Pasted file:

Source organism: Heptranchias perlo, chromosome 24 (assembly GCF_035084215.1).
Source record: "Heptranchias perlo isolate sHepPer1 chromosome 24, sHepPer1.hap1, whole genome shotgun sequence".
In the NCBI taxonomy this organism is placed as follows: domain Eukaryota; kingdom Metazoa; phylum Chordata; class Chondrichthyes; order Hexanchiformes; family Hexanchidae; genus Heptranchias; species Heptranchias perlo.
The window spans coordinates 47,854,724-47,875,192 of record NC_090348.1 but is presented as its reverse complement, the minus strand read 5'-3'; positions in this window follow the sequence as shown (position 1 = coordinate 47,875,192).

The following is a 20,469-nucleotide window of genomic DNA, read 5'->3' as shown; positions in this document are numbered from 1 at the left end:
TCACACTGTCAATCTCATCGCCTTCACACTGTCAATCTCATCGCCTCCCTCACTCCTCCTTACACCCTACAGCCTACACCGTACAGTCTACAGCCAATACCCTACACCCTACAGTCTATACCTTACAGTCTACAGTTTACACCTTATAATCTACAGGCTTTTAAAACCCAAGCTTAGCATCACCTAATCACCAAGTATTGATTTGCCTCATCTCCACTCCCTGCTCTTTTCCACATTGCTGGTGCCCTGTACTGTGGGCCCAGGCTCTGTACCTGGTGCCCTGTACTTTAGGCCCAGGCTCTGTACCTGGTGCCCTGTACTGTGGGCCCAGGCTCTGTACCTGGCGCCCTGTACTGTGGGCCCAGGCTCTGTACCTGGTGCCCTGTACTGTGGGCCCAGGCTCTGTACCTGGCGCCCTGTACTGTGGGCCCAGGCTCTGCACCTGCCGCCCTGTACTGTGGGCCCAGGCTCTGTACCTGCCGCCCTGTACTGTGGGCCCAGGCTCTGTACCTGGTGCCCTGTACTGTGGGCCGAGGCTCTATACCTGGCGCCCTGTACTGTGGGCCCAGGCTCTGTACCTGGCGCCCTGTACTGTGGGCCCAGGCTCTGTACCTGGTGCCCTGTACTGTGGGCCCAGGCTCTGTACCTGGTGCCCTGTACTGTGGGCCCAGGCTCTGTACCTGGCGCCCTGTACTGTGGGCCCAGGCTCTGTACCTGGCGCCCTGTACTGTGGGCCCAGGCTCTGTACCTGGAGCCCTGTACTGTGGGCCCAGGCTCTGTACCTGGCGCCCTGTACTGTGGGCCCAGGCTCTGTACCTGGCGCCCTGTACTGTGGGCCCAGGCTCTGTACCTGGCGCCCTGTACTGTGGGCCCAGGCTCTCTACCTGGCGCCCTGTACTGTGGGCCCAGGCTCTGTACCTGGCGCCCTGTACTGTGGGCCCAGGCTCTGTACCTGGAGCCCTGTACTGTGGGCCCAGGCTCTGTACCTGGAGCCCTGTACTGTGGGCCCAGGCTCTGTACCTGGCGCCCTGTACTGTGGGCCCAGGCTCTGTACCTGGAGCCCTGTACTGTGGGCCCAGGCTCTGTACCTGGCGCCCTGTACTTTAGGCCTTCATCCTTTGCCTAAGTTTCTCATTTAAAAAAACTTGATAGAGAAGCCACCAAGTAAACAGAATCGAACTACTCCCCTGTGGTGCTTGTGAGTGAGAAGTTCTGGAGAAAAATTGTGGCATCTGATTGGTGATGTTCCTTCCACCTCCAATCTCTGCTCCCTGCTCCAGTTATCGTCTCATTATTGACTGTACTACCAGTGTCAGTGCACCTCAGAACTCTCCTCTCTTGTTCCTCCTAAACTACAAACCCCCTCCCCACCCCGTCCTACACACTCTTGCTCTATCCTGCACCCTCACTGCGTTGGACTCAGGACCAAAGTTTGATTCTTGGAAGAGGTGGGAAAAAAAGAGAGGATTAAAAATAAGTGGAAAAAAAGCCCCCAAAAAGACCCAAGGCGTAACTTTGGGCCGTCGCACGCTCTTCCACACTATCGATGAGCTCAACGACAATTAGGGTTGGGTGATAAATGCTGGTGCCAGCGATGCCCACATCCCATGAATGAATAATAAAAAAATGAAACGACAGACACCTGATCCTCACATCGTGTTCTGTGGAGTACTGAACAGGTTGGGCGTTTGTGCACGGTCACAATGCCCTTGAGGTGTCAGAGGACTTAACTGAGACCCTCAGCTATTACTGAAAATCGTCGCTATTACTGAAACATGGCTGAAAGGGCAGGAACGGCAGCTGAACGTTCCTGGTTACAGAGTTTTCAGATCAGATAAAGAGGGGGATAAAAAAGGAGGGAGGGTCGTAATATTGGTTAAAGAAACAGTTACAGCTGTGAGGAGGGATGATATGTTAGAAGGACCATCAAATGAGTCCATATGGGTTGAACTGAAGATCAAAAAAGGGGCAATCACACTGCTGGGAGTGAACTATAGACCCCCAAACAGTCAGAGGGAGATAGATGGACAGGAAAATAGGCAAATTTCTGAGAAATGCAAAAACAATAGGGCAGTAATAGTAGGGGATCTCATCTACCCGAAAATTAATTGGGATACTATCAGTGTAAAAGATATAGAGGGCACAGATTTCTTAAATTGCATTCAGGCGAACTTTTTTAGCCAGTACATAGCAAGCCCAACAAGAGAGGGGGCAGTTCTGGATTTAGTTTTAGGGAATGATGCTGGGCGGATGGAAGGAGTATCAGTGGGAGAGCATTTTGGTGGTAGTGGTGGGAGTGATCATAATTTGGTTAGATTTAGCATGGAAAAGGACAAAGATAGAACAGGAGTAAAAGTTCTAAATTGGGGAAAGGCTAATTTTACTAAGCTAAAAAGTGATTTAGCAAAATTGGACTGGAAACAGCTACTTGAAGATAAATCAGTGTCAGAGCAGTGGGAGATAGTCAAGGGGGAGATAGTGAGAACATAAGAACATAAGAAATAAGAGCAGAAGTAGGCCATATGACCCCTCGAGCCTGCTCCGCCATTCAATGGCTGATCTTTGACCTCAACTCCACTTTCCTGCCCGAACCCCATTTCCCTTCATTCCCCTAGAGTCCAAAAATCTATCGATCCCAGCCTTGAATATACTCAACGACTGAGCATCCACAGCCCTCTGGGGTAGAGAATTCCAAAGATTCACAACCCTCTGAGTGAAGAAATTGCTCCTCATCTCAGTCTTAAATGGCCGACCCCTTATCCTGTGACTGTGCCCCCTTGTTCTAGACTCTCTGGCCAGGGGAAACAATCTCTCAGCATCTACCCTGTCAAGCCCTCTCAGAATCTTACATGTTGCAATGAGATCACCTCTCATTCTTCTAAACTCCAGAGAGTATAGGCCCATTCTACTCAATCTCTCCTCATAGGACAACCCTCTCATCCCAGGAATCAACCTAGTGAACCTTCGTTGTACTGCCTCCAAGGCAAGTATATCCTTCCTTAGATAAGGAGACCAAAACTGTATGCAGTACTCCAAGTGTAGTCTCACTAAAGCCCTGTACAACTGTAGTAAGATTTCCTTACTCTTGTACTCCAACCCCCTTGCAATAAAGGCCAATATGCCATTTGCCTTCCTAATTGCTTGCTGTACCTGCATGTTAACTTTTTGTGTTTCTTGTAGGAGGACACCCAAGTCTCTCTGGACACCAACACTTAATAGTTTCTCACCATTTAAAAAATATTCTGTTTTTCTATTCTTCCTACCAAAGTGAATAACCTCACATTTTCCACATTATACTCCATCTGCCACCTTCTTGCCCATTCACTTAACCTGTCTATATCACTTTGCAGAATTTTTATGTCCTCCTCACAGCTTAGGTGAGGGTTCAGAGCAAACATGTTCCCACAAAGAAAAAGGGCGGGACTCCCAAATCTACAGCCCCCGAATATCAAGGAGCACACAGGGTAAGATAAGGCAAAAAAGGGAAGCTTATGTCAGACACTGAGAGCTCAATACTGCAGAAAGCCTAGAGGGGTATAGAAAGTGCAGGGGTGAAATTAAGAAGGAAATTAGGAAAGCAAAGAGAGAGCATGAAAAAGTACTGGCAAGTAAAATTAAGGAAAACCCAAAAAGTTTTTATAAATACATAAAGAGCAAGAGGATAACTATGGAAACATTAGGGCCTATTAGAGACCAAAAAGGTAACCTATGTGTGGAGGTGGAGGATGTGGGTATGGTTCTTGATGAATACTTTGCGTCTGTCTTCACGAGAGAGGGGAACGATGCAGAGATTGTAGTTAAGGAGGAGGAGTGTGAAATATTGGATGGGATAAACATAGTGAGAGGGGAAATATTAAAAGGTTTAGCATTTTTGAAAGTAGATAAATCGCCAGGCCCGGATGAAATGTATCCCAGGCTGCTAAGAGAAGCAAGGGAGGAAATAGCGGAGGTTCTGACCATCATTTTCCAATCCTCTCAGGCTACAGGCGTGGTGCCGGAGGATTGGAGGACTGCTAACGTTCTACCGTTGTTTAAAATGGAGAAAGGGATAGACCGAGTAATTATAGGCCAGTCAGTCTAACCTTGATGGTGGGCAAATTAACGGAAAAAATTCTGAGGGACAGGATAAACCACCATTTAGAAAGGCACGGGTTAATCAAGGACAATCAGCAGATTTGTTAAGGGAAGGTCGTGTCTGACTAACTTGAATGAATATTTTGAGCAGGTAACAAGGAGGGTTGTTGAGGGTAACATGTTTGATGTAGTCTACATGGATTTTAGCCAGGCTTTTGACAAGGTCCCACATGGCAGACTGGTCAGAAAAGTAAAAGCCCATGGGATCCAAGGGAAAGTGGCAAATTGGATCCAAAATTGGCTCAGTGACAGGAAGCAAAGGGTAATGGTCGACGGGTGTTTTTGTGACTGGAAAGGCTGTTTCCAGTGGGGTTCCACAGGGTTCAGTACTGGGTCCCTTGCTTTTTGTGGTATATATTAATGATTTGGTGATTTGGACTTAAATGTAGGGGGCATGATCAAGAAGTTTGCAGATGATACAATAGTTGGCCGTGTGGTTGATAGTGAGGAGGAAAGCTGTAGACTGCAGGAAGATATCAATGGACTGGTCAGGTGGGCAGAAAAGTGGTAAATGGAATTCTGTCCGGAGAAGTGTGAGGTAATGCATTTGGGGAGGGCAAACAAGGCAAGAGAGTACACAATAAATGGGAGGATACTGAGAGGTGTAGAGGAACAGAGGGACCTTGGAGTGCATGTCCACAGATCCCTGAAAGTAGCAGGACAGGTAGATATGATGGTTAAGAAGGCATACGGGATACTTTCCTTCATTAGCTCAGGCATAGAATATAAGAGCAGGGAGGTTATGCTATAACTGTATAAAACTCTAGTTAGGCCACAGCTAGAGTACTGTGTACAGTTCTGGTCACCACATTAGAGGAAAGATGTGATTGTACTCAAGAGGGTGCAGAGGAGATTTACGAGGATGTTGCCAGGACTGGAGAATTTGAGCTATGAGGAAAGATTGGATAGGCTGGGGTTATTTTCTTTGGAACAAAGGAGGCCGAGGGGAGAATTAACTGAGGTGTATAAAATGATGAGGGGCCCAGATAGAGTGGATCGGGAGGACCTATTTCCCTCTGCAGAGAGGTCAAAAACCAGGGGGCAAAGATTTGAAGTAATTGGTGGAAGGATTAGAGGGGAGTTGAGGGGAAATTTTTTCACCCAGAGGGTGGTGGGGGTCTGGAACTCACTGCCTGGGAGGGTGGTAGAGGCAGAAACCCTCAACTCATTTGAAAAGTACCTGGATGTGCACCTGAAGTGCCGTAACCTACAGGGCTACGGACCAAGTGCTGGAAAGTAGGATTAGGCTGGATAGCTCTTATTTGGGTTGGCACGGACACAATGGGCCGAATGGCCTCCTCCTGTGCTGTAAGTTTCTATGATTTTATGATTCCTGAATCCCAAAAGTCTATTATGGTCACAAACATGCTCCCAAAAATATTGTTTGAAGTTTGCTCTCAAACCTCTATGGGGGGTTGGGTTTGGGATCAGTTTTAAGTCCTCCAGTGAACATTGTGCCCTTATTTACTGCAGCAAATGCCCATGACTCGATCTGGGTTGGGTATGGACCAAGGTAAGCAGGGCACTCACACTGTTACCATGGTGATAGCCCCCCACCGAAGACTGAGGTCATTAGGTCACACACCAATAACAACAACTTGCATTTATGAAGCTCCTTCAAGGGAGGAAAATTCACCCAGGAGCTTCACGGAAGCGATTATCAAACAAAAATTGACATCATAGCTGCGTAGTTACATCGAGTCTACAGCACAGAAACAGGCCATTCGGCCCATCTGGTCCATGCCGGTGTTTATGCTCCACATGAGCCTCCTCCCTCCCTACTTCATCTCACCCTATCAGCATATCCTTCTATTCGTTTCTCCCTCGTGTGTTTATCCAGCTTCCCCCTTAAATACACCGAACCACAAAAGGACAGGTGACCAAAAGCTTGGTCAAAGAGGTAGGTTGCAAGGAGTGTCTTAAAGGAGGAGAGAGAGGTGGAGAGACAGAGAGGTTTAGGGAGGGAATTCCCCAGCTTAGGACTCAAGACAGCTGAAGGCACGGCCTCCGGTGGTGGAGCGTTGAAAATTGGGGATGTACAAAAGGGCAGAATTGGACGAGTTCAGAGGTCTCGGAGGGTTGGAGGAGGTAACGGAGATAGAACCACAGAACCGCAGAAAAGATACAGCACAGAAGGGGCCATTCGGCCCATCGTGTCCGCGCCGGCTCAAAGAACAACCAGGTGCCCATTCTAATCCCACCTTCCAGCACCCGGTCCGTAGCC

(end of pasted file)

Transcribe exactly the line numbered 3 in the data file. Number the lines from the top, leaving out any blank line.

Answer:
In the NCBI taxonomy this organism is placed as follows: domain Eukaryota; kingdom Metazoa; phylum Chordata; class Chondrichthyes; order Hexanchiformes; family Hexanchidae; genus Heptranchias; species Heptranchias perlo.